China hits out at 'troublemaker' Manila in maritime row

File photo: Spratlys in South China Sea Image copyright Reuters
Image caption China and the Philippines both claim areas in the South China Sea, including the Spratly islands

China and the Philippines are continuing to trade barbs amid a rumbling row over disputed areas in the South China Sea.

A China Daily editorial called Manila a "troublemaker" and criticised its move to allow oil and gas companies to bid for contracts in two offshore areas.

Both countries claim sovereignty over the areas in the South China Sea.

The exchange began after Manila said on Monday that it would start awarding exploration contracts next month.

The territorial dispute in the South China Sea between China and the Philippines has been going on for decades.

But the exchange of words between the two countries spiked after the Philippines' announcement that two offshore areas 49 miles (79km) off Palawan were to be included in the bid for oil and gas licences.

China states its "indisputable sovereignty" in the China Daily editorial, warning that the Philippines "should assume direct responsibility for the fresh flare up of the South China Sea issue".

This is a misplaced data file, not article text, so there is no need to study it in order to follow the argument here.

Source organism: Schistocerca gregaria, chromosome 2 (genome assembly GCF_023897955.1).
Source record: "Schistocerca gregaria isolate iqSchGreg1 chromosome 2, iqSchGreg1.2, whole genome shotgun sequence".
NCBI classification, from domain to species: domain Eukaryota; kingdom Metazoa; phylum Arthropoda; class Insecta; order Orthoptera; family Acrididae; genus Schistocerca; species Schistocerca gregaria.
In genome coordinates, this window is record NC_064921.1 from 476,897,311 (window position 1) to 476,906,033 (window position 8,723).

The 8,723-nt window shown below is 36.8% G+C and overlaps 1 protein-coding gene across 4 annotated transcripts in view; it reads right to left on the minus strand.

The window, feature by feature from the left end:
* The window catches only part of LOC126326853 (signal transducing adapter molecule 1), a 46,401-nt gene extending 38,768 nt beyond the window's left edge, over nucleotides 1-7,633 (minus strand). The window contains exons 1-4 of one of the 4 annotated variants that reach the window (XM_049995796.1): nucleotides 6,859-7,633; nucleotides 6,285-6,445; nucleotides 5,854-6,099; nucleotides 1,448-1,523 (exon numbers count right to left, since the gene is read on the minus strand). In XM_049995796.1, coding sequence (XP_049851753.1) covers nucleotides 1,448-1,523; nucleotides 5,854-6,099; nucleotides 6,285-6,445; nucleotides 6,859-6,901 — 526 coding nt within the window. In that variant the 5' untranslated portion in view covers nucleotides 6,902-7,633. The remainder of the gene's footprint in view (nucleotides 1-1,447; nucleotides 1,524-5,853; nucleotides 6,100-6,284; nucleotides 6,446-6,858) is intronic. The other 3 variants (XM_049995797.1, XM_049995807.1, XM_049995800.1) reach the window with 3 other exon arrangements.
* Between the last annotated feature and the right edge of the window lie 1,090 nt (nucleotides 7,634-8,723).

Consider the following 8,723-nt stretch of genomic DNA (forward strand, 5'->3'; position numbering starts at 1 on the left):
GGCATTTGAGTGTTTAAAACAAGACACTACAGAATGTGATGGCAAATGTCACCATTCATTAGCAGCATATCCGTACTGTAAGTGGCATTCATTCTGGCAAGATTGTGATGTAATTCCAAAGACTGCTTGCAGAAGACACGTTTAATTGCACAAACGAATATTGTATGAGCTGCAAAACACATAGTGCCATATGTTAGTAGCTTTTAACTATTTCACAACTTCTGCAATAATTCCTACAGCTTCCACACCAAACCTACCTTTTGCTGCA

Earlier this week, China's Foreign Ministry spokesman Hong Lei also said that it was "unlawful for any country or company to explore oil and gas in areas under Chinese jurisdiction".

But the Philippines insists it does not need China's permission.

Philippine Foreign Secretary Albert del Rosario said the oil and gas contracts off Palawan did not need Beijing's approval and that under the United Nations Convention on the Law of the Sea (UNCLOS), the area was "well within our sovereignty".

Last year, the Philippines claimed that China had repeatedly intruded into its territorial waters in relation to oil exploration in a separate area near Palawan.

China is engaged in multiple territorial disputes in the South China Sea with its neighbours, including Vietnam and Malaysia.

Vietnam this week lodged a protest with China after 11 fishermen were reportedly assaulted by Chinese forces in a disputed area on 22 February after they reportedly tried to avoid a storm.

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